Clint Eastwood is something of a conundrum when it comes to directing movies. On form, he delivers some of the most intelligent and honest movies in America. On a bad day though, he is overly reliant on flag waving sentiment, cliche and ends up giving us badly realised caricatures of real life people. American Sniper, the biopic of Chris Kyle, a Navy SEAL who is credited with saving as many lives as he knowingly ended, falls somewhere in between.
The movie charts the story of Chris Kyle, from humble beginnings and an overbearing sense of patriotism, through to enlisting in the military and four tours in Iraq, and the fallout his lifestyle generates with his family back home. While his heroics on the battlefield are well documented, his personal life and the demons he brings home with him from active duty are something that was previously not explored, but Eastwood does his memory little justice in that regard. A deeply flawed man, the Chris Kyle we’re allowed to see is more at home behind the trigger, thousands of miles from his family, than when he’s between deployments and spending time with his wife and kids.
The real shame is that this side of his life could and should have been every bit as compelling as the action, but instead we’re left cold by his relationships outside of the army. For a man who felt such a deep empathy for his brothers-in-arms, its hard to believe that he could be so distant with his own children and his wife, whose wishes he seemed to have scant regard for. When the movie moves the story from Iraq to the US nothing really resonates with the viewer, and the direction from Eastwood feels almost sterile, as if he himself had no interest in telling the tale of Kyle’s private life.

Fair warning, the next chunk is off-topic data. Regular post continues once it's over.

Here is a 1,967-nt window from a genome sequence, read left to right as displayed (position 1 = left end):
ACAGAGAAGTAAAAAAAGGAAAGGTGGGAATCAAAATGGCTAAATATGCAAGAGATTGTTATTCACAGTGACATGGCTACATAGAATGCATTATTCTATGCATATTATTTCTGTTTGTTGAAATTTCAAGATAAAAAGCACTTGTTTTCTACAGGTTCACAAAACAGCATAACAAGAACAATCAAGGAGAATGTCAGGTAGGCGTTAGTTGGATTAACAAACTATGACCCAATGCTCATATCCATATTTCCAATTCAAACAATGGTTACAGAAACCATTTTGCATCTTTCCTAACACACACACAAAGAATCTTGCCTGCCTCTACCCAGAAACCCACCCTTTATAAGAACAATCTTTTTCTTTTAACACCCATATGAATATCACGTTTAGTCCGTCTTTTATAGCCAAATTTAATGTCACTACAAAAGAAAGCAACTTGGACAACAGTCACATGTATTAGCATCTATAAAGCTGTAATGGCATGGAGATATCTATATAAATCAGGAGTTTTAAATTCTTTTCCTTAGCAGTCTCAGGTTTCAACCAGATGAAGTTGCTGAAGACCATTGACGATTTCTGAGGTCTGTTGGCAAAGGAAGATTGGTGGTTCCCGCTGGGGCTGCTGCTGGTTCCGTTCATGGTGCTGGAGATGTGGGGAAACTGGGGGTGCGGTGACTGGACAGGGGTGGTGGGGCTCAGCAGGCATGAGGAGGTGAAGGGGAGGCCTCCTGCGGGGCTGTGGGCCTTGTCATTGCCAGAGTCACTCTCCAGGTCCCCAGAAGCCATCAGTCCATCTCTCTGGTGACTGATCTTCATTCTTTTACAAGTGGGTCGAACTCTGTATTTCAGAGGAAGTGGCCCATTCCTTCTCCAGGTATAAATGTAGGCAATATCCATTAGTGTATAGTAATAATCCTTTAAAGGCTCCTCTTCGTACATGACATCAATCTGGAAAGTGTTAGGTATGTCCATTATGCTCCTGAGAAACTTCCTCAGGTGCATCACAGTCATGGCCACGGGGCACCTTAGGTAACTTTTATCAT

American Sniper is only really on point when Kyle is sweating it out with his comrades in the searing heat and rubble-strewn streets where he spent most of his service. Acting as a guardian angel for his squad, Chris Kyle is credited with over 160 kills and the longest successful shot by an American soldier; feats that earned him the moniker “legend” among the infantry of the time. Bradley Cooper does a fine job portraying Kyle, bulking up considerably for the role, but his ability is never stretched. Kyle, probably like most men of his chosen profession, chose to keep his emotions bottled up, burying the memories of the atrocities he both witnessed and was forced to perpetrate in the name of freedom, so we’re left with neither a bravura performance nor a bad one; its simply underwhelming.
While it’s understandable that certain liberties were taken to spice up the action and make it more engaging, after a time it still becomes a little stale and repetitive. An ongoing cat and mouse duel with another sniper feels forced and the conclusion to Kyle’s story is rushed, even with the lengthy running time. And yet, American Sniper is a compelling watch, if only for the fact that when all is said and done, it’s still almost impossible to figure the guy out; to separate the man from the legend of what he accomplished.
(Images courtesy Warner Bros, Collider, Tumblr, Empire)